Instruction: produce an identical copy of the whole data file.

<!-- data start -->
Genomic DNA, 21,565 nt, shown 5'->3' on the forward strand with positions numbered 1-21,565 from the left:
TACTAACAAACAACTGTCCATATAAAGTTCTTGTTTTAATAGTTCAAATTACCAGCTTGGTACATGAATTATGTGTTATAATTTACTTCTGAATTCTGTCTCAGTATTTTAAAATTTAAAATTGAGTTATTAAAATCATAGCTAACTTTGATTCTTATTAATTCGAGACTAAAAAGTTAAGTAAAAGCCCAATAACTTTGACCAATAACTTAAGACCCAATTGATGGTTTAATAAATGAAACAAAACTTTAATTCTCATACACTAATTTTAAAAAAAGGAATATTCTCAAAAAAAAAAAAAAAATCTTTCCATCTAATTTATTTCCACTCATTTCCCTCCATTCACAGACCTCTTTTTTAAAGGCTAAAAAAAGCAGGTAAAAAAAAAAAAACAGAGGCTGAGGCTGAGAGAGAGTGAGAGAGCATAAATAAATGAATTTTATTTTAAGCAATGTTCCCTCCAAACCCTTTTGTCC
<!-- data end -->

Genomic DNA, 21,565 nt, shown 5'->3' on the forward strand with positions numbered 1-21,565 from the left:
TACTAACAAACAACTGTCCATATAAAGTTCTTGTTTTAATAGTTCAAATTACCAGCTTGGTACATGAATTATGTGTTATAATTTACTTCTGAATTCTGTCTCAGTATTTTAAAATTTAAAATTGAGTTATTAAAATCATAGCTAACTTTGATTCTTATTAATTCGAGACTAAAAAGTTAAGTAAAAGCCCAATAACTTTGACCAATAACTTAAGACCCAATTGATGGTTTAATAAATGAAACAAAACTTTAATTCTCATACACTAATTTTAAAAAAAGGAATATTCTCAAAAAAAAAAAAAAAATCTTTCCATCTAATTTATTTCCACTCATTTCCCTCCATTCACAGACCTCTTTTTTAAAGGCTAAAAAAAGCAGGTAAAAAAAAAAAAACAGAGGCTGAGGCTGAGAGAGAGTGAGAGAGCATAAATAAATGAATTTTATTTTAAGCAATGTTCCCTCCAAACCCTTTTGTCC